Michael Kenny

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    UK governance after Brexit: yet more variable and even more disjointed

UK governance after Brexit: yet more variable and even more disjointed

Michael Kenny and Jack Sheldon write that, although May’s government has been prepared to make various concessions in its dealings with the devolved governments, tricky intergovernmental negotiations relating to Brexit are in line. How these will be managed will be one of the most difficult aspects of the Brexit process.

Cabinet Office minister David Lidington recently delivered (to little […]

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    EVEL won’t worry the new government – but the West Lothian question may well do

EVEL won’t worry the new government – but the West Lothian question may well do

Following the election result some pundits have suggested that English votes for English laws might be an obstacle to the government, given its reliance on support from non-English MPs, whilst others have suggested the procedures might provide the government with an enhanced English majority. In this post Daniel Gover and Michael Kenny explain that neither of these possibilities is […]

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    One year of EVEL: Evaluating ‘English Votes for English Laws’ in the House of Commons

One year of EVEL: Evaluating ‘English Votes for English Laws’ in the House of Commons

A year on from the enactment of ‘English Votes for English Laws’ through Westminster, Daniel Gover and Michael Kenny assess what the legislation has done – and what it still leaves for consideration.

It is now just over a year since the House of Commons adopted a new set of procedural rules known as ‘English Votes for English Laws’ (or EVEL). […]

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    ‘English Votes for English Laws’ — a viable answer to the English Question?

‘English Votes for English Laws’ — a viable answer to the English Question?

Daniel Gover and Michael Kenny outline the government’s detailed proposals for introducing EVEL that were published last Thursday. They argue that, while incremental and modest in some respects, the proposals do raise wider points of constitutional principle which suggest English Votes could be the start rather than the end of a much longer process of finding viable answers to […]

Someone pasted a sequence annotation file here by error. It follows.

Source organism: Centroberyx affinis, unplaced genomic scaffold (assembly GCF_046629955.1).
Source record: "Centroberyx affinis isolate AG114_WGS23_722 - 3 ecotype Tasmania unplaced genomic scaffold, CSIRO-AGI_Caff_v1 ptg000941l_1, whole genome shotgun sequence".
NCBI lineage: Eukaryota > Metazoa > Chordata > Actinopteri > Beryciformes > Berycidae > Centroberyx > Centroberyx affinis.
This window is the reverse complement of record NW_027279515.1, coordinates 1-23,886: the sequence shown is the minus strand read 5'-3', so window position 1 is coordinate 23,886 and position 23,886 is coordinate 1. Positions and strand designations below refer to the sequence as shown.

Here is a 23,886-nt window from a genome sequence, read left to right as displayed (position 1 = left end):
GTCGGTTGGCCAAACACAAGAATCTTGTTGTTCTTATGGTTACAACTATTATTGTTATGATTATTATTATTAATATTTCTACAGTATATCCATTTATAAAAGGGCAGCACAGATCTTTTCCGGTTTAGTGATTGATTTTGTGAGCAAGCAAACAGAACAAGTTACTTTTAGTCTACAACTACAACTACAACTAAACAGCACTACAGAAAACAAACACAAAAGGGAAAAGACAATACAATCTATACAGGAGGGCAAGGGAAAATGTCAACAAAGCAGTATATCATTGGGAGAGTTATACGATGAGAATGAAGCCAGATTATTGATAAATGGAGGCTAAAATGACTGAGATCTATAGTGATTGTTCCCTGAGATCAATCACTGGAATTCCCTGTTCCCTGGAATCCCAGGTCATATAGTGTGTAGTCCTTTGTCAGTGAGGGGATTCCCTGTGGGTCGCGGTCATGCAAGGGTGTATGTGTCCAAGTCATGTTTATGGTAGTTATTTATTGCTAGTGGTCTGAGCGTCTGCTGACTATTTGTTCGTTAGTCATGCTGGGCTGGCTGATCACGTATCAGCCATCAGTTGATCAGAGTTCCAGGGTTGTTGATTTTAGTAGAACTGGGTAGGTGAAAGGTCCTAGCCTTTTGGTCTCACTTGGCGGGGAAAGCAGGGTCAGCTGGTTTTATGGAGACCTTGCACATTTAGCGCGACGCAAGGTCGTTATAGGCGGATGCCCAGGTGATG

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    Critical re-assessment of conventional wisdom on the topic of Englishness is overdue

Critical re-assessment of conventional wisdom on the topic of Englishness is overdue

Is Englishness a contemporary invention or a resurgent sensibility? What is the shape and character of a re-awakened sense of English nationhood? The complexity and difficulties inherent in answering these and other questions means there is a growing imperative for political scientists to reflect more self-consciously upon questions of evidence, methodology and interpretation in this area, writes Michael Kenny.

The […]

March 14th, 2014|Michael Kenny|2 Comments|

The ‘progressive alliance’ idea is no longer a meaningful basis for a Labour-LibDem rapprochement, but there is much common ground that remains between the two parties

Michael Kenny argues that, despite how surprising it may sound, there is a lot of areas of agreement between the Liberal Democrats and Labour that would allow for a coalition between the two parties were the situation to arise in the future. Given the flurry of speculation about whether the current coalition might be followed in time by another made up of […]

How to win the argument for Lords reform

Guy Lodge and Michael Kenny make the case for a stronger second chamber. As with so many previous attempts, last week’s push to reform the House of Lords descended into farce. Its main proponent, Nick Clegg, insists that the fight goes on, but few now believe he will achieve his historic dream of an elected Lords.